There's so much more to a gallon these days. Ultra-pasteurized, rBST-free, omega-3 fortified... and we're just talking milk from cows.
We asked Jane Andrews, manager of nutrition and product labeling for Wegmans, to help us sort through the cartons in the dairy aisle. The supermarket chain moves a lot of milk, much of it a house brand produced by a cooperative of family farms in upstate New York and Pennsylvania.
1. How to buy milk.
Milk in opaque containers is more ideal than glass, as exposure to light will break down some of the vitamins in milk, Andrews said.
Choose the carton with the latest "use by" or "best by" date stamped on it, but don't feel bound by that date. It indicates peak freshness, but not necessarily the starting point for spoilage.
That said, don't buy more milk than you need, and keep the milk cold. No matter what the date on the carton reads, once opened, it'll last about a week in your fridge, Andrews said.
2. What Happens to Milk Before You Buy.
Most milk sold in stores is pasteurized and homogenized.
Homogenization is a mechanical process that breaks down fat molecules so the milk stays, well, milky smooth. Non-homogenized milk separates into layers. You’ll see it labeled as "cream top," or something similar.
In pasteurization, milk is quickly heated and then cooled to kill harmful bacteria such as E. coli and salmonella. Ultra-pasteurization takes that up a notch to a much higher temperature, resulting in an even longer shelf life, up to six months for an unopened, shelf-stable carton, Andrews said. Some say ultra-pasteurized milk tastes a bit different, "more cooked," she said.
3. What's the Deal With Raw Milk?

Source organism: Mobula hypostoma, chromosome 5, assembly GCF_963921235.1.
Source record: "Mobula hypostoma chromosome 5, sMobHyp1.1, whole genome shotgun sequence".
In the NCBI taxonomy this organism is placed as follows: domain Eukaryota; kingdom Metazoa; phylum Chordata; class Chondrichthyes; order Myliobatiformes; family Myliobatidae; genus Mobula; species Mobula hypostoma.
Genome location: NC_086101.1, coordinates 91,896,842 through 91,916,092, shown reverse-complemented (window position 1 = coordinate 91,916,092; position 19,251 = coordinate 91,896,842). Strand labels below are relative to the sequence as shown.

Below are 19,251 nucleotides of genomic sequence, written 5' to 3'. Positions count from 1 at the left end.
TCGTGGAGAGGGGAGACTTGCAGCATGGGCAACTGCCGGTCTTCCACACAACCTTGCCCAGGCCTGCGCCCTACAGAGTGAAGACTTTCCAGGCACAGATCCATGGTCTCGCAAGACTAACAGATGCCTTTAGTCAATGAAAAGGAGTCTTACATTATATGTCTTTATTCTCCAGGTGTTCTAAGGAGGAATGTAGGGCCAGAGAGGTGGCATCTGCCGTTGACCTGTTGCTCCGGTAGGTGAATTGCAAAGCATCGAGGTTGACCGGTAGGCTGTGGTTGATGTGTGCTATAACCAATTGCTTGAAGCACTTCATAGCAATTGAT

Raw milk is not pasteurized—and highly controversial. Advocates say it's more nutritious. The USDA, FDA and CDC say it can carry potentially deadly bacteria.
Depending on where you live, raw milk might be hard to find. It's limited to on-the-farm sales in some states, and is illegal to sell in 19 states.
4. Where's the fat?
Whole milk is 87 percent water and 13 percent other stuff: fat, protein, carbohydrates, vitamins and minerals. High-speed centrifuges spin off the fat to produce lower fat varieties: reduced fat (2 percent milkfat), lowfat (1 percent milkfat) and skim (nonfat).
5. The Real Deal With Organic Milk
Organic milk, as defined by the USDA, is from cows raised on organic, pesticide-free feed, without growth hormones or antibiotics. Federal rules also require that the cows spend at least four months on grass and that 30 percent of their diet is from grazing on pasture.
Speaking of omega-3s, some research suggests organic milk has more of them than conventional milk. Still, if it's omega-3s you're after, you're better off eating fish, Andrews said.
"Don't go with organic or grass-fed because you think you're going to get more omega-3s. It's inconsequential. Go for it because you believe in [organic food], or you like the taste," she said.
Whatever your reasons, you'll pay a premium for organic — $1.86 more on average for a half-gallon, according to the USDA.
Check out more must-know milk facts before you head to the dairy aisle.
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